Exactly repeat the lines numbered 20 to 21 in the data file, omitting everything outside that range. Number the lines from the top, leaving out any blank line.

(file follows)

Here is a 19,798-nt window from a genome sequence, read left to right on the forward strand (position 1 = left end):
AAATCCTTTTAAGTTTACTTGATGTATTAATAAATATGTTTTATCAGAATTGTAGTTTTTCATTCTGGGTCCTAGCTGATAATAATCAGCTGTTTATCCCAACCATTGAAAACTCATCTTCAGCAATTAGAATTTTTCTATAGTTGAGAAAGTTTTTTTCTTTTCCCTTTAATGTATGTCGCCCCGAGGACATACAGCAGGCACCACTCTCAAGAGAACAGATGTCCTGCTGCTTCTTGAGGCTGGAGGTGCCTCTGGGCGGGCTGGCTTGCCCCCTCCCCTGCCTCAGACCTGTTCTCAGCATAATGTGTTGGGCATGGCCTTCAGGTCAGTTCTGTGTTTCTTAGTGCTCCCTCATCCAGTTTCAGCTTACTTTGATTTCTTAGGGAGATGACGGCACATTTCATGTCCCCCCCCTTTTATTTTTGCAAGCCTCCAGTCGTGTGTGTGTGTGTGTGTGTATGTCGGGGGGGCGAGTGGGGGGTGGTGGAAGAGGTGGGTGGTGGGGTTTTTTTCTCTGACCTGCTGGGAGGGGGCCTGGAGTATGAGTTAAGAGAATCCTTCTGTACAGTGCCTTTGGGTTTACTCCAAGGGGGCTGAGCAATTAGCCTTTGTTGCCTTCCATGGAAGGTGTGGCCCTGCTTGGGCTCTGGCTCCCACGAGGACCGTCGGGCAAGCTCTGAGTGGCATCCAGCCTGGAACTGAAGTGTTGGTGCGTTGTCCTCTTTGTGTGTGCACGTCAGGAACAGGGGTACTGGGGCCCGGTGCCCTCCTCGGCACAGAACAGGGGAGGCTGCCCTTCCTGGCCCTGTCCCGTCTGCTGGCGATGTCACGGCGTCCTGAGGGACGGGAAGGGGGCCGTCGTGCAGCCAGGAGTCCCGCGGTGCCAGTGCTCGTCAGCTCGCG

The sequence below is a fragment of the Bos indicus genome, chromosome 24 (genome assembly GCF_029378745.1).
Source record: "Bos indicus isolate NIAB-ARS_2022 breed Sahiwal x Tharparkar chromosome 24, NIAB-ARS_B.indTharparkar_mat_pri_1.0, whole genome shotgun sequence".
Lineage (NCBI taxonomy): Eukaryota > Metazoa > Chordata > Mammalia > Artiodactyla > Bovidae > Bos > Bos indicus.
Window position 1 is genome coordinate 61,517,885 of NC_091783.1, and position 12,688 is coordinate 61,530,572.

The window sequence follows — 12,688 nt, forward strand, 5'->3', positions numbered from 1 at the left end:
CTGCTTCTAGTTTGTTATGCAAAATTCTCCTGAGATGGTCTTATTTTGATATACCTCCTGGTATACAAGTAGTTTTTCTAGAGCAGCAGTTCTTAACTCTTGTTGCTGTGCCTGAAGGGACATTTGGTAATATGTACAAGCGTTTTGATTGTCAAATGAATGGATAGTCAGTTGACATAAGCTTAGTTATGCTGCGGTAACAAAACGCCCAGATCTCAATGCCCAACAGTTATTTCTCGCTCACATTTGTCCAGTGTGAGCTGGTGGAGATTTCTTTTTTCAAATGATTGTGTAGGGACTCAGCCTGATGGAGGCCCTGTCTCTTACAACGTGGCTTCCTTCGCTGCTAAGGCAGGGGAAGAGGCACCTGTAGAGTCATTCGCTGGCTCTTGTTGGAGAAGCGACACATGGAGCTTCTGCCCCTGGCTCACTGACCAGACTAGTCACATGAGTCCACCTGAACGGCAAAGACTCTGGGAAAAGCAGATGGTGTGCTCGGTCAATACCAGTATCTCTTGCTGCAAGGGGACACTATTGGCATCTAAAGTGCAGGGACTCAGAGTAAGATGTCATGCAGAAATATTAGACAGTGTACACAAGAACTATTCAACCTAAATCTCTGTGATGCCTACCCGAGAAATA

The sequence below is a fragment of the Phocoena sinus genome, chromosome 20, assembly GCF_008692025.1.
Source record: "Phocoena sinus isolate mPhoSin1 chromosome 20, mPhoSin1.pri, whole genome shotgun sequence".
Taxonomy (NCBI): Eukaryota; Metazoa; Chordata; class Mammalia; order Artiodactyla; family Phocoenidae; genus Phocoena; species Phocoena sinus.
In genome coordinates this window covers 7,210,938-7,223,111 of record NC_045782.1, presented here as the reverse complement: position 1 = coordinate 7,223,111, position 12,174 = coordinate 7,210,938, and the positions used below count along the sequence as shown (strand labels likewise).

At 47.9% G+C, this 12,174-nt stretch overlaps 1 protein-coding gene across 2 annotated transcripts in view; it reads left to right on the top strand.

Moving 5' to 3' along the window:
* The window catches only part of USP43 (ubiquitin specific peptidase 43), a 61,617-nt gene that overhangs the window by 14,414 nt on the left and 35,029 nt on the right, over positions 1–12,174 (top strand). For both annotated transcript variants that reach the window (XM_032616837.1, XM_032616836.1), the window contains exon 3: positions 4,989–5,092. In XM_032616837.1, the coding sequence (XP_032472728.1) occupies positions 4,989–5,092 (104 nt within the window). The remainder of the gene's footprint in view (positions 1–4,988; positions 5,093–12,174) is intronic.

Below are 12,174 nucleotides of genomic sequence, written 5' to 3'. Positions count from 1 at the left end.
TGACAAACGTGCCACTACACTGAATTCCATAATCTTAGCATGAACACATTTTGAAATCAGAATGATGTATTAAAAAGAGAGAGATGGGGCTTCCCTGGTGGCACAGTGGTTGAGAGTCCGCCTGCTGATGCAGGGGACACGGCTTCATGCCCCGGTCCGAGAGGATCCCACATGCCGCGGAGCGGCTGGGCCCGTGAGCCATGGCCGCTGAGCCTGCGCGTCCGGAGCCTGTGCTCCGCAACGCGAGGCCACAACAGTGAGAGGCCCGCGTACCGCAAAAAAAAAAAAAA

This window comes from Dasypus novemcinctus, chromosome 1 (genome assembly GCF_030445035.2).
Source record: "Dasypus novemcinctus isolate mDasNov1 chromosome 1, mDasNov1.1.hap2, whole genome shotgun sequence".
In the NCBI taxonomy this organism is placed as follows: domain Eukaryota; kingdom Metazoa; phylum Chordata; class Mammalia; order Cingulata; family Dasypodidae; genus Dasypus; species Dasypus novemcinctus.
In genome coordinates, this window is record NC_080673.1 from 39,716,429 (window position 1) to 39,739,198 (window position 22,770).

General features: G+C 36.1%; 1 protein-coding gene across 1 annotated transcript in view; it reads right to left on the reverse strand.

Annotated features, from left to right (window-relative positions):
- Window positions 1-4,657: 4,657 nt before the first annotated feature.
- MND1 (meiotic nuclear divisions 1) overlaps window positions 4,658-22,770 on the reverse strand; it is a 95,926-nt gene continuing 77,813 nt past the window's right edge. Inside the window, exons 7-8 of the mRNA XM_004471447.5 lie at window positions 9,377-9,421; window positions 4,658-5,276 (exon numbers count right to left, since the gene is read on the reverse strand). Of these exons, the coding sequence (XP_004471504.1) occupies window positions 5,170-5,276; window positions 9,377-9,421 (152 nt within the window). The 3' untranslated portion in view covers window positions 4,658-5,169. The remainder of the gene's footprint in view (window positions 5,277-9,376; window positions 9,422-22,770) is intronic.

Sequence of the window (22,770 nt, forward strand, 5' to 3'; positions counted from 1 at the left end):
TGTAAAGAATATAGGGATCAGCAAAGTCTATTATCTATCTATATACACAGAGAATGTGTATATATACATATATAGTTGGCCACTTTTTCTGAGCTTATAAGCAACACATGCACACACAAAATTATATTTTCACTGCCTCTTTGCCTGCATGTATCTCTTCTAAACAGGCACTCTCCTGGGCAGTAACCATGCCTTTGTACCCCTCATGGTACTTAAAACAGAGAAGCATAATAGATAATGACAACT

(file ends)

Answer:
In the NCBI taxonomy this organism is placed as follows: domain Eukaryota; kingdom Metazoa; phylum Chordata; class Mammalia; order Cingulata; family Dasypodidae; genus Dasypus; species Dasypus novemcinctus.
In genome coordinates, this window is record NC_080673.1 from 39,716,429 (window position 1) to 39,739,198 (window position 22,770).